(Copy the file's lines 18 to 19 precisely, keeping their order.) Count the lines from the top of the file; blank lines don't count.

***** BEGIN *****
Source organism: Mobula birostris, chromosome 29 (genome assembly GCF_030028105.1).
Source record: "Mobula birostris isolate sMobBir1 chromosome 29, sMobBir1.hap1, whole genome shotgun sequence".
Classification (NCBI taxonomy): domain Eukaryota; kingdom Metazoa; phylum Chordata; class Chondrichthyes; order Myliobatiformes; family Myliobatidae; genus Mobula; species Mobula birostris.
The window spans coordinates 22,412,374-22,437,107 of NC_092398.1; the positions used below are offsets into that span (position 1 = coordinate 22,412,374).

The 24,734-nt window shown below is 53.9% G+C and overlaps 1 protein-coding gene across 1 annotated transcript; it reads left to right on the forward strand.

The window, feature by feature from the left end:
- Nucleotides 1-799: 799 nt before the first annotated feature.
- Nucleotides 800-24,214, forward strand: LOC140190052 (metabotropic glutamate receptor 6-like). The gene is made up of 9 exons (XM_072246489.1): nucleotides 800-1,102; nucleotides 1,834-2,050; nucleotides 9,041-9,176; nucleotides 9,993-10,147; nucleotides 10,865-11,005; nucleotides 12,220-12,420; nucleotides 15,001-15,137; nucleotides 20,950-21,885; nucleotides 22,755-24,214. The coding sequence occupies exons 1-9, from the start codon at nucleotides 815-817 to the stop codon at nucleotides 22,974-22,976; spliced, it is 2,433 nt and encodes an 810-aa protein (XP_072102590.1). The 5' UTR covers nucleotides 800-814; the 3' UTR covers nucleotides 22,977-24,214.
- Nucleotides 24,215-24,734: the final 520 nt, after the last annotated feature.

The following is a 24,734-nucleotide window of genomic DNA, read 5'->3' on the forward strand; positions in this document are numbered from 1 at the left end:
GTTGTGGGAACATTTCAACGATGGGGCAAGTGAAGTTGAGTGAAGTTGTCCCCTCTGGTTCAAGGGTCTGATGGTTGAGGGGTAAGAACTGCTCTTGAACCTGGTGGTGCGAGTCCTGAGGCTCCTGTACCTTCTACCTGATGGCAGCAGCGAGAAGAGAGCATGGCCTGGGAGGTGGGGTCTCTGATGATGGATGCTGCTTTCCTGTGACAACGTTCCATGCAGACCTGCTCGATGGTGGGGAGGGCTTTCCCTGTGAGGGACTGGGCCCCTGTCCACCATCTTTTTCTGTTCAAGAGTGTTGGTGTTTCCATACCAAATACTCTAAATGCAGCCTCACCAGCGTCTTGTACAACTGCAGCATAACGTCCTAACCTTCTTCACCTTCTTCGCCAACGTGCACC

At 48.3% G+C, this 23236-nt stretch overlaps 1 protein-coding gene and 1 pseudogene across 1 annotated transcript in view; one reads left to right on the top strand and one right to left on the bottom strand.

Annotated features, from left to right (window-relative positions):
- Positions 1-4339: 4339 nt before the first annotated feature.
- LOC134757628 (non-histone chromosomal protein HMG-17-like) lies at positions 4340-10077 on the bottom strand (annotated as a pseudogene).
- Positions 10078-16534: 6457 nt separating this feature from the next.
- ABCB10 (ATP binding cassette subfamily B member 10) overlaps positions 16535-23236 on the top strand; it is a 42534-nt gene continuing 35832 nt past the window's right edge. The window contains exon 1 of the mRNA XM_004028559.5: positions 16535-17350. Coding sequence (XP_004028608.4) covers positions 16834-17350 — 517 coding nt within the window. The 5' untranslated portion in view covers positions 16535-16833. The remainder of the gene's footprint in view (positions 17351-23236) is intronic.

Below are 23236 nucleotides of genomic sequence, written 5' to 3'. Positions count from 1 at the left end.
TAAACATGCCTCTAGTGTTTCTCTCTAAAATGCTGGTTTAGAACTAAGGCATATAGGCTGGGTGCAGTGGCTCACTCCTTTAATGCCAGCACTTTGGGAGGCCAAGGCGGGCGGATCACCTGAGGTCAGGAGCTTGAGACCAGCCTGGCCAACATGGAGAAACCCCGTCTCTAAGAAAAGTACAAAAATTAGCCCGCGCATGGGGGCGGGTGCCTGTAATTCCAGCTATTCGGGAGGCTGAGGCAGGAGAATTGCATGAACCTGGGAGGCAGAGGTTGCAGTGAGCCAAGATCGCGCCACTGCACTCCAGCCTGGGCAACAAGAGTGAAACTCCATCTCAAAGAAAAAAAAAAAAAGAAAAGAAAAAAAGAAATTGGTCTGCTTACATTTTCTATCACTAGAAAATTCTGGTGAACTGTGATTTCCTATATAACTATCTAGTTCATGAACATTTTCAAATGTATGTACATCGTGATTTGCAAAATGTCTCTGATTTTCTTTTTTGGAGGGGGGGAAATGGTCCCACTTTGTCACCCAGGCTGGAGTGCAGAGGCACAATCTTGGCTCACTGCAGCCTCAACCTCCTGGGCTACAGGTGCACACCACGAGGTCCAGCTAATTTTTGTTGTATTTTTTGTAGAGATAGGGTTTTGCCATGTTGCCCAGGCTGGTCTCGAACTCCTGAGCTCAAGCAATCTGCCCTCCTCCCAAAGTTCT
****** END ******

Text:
Below are 23236 nucleotides of genomic sequence, written 5' to 3'. Positions count from 1 at the left end.
TAAACATGCCTCTAGTGTTTCTCTCTAAAATGCTGGTTTAGAACTAAGGCATATAGGCTGGGTGCAGTGGCTCACTCCTTTAATGCCAGCACTTTGGGAGGCCAAGGCGGGCGGATCACCTGAGGTCAGGAGCTTGAGACCAGCCTGGCCAACATGGAGAAACCCCGTCTCTAAGAAAAGTACAAAAATTAGCCCGCGCATGGGGGCGGGTGCCTGTAATTCCAGCTATTCGGGAGGCTGAGGCAGGAGAATTGCATGAACCTGGGAGGCAGAGGTTGCAGTGAGCCAAGATCGCGCCACTGCACTCCAGCCTGGGCAACAAGAGTGAAACTCCATCTCAAAGAAAAAAAAAAAAAGAAAAGAAAAAAAGAAATTGGTCTGCTTACATTTTCTATCACTAGAAAATTCTGGTGAACTGTGATTTCCTATATAACTATCTAGTTCATGAACATTTTCAAATGTATGTACATCGTGATTTGCAAAATGTCTCTGATTTTCTTTTTTGGAGGGGGGGAAATGGTCCCACTTTGTCACCCAGGCTGGAGTGCAGAGGCACAATCTTGGCTCACTGCAGCCTCAACCTCCTGGGCTACAGGTGCACACCACGAGGTCCAGCTAATTTTTGTTGTATTTTTTGTAGAGATAGGGTTTTGCCATGTTGCCCAGGCTGGTCTCGAACTCCTGAGCTCAAGCAATCTGCCCTCCTCCCAAAGTTCT